Small things matter. That is the message from the research we published this week, called Rural Connect. It looked at how the police can most effectively cut crime in rural areas.

Leading academics from Aberystwyth and Cardiff universities worked with officers from Dyfed Powys to research perceptions from the public and officers. They reviewed literature on rural policing from elsewhere in the world. The work was sponsored by the College of Policing and forms an important part of research into rural policing.

Rural Connect’s findings are an important reminder of some old lessons. People in rural areas want officers they know and who know them. Relationships require time and effort to build. They turn on small things – knowing someone, saying hello in the street, having time to talk.

Dyfed Powys officers are generally very good at local relationships. I often drop by shops and ask if they know their PCSOs. A pleasing number do. One even noted that PCSOs have something to teach regular PCs about good communication.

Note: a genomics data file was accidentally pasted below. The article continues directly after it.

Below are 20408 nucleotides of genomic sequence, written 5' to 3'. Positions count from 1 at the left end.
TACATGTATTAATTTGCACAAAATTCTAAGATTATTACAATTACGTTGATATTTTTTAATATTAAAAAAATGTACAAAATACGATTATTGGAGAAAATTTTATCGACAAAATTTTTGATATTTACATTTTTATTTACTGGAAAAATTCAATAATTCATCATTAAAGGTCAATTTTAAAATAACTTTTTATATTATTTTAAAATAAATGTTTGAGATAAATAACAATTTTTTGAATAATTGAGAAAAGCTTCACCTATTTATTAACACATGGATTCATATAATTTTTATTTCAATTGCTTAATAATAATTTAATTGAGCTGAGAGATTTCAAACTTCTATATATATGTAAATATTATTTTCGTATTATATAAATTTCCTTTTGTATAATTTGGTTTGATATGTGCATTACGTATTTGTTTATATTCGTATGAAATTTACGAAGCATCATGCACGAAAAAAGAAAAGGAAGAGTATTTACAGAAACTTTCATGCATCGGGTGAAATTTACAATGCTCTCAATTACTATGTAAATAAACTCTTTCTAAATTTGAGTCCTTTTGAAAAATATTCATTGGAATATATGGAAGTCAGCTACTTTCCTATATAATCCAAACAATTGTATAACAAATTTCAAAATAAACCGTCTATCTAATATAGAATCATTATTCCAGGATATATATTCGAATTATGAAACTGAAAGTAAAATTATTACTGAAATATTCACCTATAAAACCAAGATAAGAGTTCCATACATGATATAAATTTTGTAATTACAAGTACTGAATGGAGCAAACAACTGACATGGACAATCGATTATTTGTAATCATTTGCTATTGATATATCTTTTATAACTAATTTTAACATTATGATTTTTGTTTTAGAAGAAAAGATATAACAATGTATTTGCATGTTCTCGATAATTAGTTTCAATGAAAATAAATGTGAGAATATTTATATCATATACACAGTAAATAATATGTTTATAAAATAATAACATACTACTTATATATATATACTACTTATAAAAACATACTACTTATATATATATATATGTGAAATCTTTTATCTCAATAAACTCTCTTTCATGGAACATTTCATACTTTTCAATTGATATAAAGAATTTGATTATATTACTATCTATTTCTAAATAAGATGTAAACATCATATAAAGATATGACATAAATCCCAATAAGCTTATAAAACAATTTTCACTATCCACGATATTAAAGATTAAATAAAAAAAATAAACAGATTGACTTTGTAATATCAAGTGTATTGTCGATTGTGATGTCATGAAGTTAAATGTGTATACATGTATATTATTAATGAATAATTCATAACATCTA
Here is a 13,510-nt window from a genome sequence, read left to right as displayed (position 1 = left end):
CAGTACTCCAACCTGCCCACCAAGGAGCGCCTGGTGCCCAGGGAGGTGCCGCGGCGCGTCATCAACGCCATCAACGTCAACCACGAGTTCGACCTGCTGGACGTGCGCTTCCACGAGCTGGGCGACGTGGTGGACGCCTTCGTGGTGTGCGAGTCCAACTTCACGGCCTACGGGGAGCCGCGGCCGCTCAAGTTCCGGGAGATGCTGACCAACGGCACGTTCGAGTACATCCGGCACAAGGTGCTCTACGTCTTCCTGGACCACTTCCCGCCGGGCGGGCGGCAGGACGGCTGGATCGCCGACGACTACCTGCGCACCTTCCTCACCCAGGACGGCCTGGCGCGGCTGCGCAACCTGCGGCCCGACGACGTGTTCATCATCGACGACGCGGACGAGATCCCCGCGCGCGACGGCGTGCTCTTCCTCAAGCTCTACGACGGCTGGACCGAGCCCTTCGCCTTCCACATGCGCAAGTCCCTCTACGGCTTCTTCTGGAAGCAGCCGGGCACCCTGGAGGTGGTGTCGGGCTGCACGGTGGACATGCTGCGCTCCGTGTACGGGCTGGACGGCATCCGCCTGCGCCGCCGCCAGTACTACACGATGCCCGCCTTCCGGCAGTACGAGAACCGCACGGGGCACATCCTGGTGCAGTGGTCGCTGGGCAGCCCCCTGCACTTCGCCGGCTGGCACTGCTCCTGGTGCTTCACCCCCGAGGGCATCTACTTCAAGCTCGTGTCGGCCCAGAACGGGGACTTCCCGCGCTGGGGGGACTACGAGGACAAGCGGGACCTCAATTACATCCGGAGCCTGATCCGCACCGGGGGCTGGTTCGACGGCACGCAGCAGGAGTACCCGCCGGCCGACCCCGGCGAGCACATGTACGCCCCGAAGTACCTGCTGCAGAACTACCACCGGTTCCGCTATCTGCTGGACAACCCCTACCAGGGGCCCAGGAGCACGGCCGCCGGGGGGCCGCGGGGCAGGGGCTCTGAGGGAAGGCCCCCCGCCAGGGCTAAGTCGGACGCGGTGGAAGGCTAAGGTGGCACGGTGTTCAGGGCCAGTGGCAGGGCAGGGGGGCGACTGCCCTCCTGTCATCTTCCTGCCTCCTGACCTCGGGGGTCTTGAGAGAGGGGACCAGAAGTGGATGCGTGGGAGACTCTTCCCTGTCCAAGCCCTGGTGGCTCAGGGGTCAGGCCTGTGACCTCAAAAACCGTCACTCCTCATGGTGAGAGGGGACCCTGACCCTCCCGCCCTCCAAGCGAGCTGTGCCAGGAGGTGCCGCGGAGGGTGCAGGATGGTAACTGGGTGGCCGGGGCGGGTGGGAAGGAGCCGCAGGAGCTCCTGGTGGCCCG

But we have more to do. My job is to make sure that frontline officers have what they need to tackle crime. I’m going to look closely at the findings to see what we can take forward.

We’ve cut targets, increased officer numbers and invested in IT to free up time. Senior officers are looking hard at daily work loads to improve how we use our limited resources.

We are already planning a major recruitment drive for Special Constables. I’m going to explore bicycles, motorbikes or mopeds for rural officers. We will shortly launch improved watch schemes – farm watch, neighbourhood watch, horse watch, for example – across Dyfed Powys.

I want to encourage people to speak to their police too. Small courtesies are the currency of relationships. Saying hello builds trust. It costs nothing and it opens doors.

I want the police to walk and greet with confidence, but the public can help too – by doing the same.

You can read the reports and my response to them here.

My interview with BBC Radio Wales on Thursday morning is here (at 42 min).


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